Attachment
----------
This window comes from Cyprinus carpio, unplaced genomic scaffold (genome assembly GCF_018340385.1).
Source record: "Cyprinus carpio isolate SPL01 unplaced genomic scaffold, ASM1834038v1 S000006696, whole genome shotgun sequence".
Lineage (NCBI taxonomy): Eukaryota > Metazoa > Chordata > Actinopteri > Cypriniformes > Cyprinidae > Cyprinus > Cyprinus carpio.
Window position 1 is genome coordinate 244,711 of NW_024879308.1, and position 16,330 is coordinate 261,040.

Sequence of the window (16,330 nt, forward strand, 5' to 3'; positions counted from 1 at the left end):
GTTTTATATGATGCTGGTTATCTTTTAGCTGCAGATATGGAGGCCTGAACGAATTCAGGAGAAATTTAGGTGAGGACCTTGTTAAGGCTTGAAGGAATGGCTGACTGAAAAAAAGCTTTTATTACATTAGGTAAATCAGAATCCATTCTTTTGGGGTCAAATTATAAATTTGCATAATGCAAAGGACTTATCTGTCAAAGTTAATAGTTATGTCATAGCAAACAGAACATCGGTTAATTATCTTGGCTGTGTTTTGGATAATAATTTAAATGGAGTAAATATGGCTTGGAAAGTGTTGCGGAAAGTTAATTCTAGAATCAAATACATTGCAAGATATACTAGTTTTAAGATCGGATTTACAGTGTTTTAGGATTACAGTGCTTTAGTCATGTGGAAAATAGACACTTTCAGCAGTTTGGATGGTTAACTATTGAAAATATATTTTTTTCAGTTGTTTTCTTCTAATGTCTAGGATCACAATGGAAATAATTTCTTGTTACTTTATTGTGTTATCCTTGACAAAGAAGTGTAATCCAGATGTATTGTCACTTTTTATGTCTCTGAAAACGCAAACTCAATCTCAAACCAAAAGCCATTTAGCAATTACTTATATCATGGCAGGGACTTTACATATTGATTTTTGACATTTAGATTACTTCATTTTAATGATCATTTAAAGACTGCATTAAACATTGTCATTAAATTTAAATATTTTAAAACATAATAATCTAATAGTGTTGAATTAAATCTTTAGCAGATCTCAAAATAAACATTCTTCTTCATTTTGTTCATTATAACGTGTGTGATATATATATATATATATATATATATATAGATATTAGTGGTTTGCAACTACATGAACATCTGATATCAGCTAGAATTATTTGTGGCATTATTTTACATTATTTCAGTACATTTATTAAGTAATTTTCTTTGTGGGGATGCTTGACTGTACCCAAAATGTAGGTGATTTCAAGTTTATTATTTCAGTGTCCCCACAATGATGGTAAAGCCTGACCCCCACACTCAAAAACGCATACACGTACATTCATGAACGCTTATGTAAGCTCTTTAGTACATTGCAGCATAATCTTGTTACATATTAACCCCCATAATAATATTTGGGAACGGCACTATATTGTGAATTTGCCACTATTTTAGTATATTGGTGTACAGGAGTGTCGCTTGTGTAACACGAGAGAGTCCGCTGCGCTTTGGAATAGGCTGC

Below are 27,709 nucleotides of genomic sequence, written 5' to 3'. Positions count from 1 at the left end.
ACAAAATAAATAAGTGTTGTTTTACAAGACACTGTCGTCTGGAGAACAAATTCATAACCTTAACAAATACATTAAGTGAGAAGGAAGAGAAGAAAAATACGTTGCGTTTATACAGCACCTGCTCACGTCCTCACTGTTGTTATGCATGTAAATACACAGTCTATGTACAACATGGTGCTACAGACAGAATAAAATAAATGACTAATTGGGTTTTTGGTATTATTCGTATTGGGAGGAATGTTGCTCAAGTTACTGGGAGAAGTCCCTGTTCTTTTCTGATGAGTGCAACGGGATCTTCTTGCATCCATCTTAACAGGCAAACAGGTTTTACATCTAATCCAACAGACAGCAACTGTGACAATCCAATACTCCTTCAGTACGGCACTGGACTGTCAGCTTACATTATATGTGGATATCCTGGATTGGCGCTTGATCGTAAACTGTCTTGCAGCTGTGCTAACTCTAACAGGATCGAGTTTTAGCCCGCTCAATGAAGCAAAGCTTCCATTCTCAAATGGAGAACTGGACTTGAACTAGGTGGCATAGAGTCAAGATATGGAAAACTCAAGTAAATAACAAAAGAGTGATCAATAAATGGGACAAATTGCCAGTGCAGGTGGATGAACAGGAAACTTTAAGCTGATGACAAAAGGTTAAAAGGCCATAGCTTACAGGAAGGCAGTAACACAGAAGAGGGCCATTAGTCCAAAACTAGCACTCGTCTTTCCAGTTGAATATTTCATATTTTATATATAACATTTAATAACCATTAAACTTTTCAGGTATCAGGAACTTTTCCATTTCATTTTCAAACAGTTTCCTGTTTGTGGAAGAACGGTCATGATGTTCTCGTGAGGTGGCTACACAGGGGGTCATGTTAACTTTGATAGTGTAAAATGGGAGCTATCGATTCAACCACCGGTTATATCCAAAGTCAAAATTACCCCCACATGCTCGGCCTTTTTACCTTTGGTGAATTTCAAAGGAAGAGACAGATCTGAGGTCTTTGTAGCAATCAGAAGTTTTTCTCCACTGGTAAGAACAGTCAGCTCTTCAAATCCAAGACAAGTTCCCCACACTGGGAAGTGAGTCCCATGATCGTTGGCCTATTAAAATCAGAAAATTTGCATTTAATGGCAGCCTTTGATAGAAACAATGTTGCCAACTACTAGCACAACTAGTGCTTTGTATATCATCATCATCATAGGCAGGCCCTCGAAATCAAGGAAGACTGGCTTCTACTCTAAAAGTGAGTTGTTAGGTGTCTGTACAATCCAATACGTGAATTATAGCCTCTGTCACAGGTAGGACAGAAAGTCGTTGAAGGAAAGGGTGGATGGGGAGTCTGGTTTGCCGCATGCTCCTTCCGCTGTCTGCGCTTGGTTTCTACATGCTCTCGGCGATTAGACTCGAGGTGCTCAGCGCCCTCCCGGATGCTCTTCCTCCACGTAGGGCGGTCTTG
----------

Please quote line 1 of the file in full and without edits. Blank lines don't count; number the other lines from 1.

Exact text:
This window comes from Cyprinus carpio, unplaced genomic scaffold (genome assembly GCF_018340385.1).